Monday, September 1, 2014

September 2014      Bay Area  “Back Yard Wildlife”

                              Hopefully September will bring some rain; it’s been a hot dry summer. Lately I have focused a bit on the smaller things in wildlife. It is amazing what can be found in our own back yards. In the Bay Area along with the development of our neighborhoods comes "back yard wildlife". When different types of planted trees and bushes are established and maintained several types of wildlife species are attracted. In areas flat and dry development even draws in species that were not previously present. In thick covered or forested areas a backyard can become an exciting place for many species to frequent especially if the right kind of plants and trees are available.  Bee’s come along, then wasps and butterflies followed by squirrels and Hummingbirds. Suddenly Scrub Jays, Mockingbirds, and Raccoons are present. Then here comes the predators.  Accipiter hawks follow the smaller birds into neighborhoods; Red Tail Hawks and Kestrels are versatile and will make daily visits not to miss out on things.  Heron and Egrets will line the drainage areas that wind thru the suburban communities.  In our neighborhoods we can actually develop areas well suited for wildlife and design it to be drought resistant at the same time. I would like to invite everyone to check out “The bringing back the Natives Garden Tours and Workshops.” In this time of severe drought and increased loss of wildlife habitat comes a very solid concept.      Tour coordinator is Kathy Kramer.

With this theme, thought I would share some “Pictures from The Back Yard” taken recently in our area.

#1 Anna’s Hummingbird, #2 Oakley Black bee (These are cool, perhaps someone knows their correct name. They are not great at flying and are huge, (Might knock someone over if they hit them) but seem harmless enough / I like them) #3 Monarch butterfly, #4 Anna Hummingbird, #5 Sharp Shinned Hawk in flight, #6 Mocking bird, #7 Western Fence lizards, #8 Praying Mantis, #9 Anna’s again (This one was performing their remarkable dive routine, stopped to see if the other hummer was still paying attention- The other bird was in shot #4) #10 A photo I call the Last Swain heading out. See you next year… ) The insects pictures (Except Monarch) taken in my Oakley yard along with the first Humming bird.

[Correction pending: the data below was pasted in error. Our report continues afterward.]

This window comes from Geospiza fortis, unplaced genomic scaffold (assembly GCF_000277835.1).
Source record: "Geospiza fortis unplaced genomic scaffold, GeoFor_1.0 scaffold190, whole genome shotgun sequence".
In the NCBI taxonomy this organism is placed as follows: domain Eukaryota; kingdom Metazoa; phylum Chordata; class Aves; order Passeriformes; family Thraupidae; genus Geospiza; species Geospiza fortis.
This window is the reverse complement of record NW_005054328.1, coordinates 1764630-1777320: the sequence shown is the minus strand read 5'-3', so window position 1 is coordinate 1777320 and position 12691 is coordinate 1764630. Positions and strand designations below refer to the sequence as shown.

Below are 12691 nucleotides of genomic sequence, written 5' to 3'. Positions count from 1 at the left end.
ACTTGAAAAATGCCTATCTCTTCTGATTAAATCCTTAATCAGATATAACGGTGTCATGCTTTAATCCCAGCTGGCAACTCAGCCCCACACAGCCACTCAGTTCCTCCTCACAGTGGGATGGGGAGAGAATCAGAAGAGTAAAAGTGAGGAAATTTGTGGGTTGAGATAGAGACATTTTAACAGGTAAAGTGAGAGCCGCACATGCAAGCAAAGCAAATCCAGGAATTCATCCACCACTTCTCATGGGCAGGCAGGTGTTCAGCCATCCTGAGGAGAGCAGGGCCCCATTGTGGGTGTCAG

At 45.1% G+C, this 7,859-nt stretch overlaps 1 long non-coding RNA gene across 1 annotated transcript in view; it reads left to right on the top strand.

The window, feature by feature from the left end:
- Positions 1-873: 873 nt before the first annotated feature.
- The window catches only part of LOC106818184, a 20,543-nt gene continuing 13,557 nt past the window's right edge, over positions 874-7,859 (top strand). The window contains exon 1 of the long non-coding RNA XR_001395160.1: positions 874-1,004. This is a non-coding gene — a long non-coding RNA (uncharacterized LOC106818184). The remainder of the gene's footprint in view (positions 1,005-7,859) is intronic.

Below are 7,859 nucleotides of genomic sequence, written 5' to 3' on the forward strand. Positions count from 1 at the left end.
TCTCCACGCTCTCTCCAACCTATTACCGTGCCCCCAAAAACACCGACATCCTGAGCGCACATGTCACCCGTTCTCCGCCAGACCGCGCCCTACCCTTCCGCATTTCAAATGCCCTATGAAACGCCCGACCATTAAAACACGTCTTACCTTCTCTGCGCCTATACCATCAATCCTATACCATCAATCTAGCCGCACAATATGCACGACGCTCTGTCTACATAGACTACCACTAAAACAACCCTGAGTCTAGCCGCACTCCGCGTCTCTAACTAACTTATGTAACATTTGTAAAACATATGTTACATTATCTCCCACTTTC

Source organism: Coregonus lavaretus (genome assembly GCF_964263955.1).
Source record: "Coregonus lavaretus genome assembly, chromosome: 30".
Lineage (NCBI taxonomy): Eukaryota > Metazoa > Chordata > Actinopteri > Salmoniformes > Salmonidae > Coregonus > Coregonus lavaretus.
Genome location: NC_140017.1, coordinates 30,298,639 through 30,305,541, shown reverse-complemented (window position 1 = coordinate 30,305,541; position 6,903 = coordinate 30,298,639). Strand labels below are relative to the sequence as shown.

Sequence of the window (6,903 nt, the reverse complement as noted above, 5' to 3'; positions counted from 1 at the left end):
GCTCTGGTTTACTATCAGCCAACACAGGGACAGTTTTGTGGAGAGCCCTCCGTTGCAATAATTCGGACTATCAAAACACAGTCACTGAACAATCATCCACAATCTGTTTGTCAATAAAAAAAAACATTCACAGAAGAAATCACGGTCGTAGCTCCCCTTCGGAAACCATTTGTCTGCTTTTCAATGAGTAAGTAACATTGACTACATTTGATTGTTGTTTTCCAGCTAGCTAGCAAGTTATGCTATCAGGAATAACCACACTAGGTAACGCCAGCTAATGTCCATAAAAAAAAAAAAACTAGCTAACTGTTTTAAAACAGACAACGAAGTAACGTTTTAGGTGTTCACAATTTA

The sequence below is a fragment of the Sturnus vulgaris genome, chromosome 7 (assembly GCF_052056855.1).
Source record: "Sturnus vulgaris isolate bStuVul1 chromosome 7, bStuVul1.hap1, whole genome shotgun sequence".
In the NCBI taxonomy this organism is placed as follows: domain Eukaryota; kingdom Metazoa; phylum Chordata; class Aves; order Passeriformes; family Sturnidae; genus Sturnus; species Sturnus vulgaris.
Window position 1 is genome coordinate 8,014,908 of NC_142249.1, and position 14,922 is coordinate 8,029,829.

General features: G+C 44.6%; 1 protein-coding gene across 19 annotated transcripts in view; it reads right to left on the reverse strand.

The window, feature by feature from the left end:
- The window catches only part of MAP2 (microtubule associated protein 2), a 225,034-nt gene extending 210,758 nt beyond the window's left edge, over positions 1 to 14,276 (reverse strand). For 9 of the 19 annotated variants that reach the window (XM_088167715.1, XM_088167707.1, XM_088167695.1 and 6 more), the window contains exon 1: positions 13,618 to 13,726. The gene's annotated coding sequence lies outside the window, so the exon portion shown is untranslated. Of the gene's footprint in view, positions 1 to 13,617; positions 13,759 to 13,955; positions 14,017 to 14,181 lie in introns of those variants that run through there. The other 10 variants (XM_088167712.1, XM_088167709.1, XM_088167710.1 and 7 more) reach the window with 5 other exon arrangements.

Thanks for the interest, Dave          

Sunday, July 27, 2014

August 2014   Photos of summer Raptors and Black tail season of change...

             Updating local bay area wildlife photos with recent pictures. The drought may take one of my favorite water holes: Contra Costa Counties flood control collection pond and Dam on Marsh Creek Rd. This little lake is unique in that it is rarely visited by humans. The claim here is  there is mercury in the fish.  The property is fenced in preventing trespassing from the public. The wildlife however thrives in this area of open prairie, rolling hills and remote range land. I have seen Golden Eagles, Coyotes and Bobcat  in the surrounding area. Last year Marsh Creek never flowed to the point where water entered the reservoir. There simply was just not enough consistent rainfall. The hot dry windy days out here has seen water levels plummet to record low conditions. Western Pond turtles, Large Mouth Bass, Catfish, Perch, Bull frogs (possibly Red Legged Frogs) and other species are holding on for a miracle. During a normal year Marsh Creek becomes a small river in winter filling Marsh Creek dam, then overflow water continues down Marsh Creek through Brentwood and into the Delta. The fish from this reservoir populated the entire Marsh Creek upstream toward Clayton and Morgan Territory by fighting upstream and laying eggs in the deep slow moving pools. Now days this is a desert except for a spring fed section near Marsh Creek springs where small minnows and stickleback survive year around. Over the recent years I have photographed Ospreys, White Pelicans, numerous small duck species, Sand Pipers, and other water species at Marsh Creek Dam. This will be bad news for me if it dries up.
         Updates: I have again written The Burrowing owl Conservancy regarding my discing / tilling issue concerning the Burrowing owls of Eastern Contra Costa. Hope to get some response.
        Getting ready for fall are the Black tail buck warriors who are currently hanging with their friends. They will soon be competitive and may battle other males with new weaponry for the right to breed with the ladies. Including some early photos of a few with velvet antlers…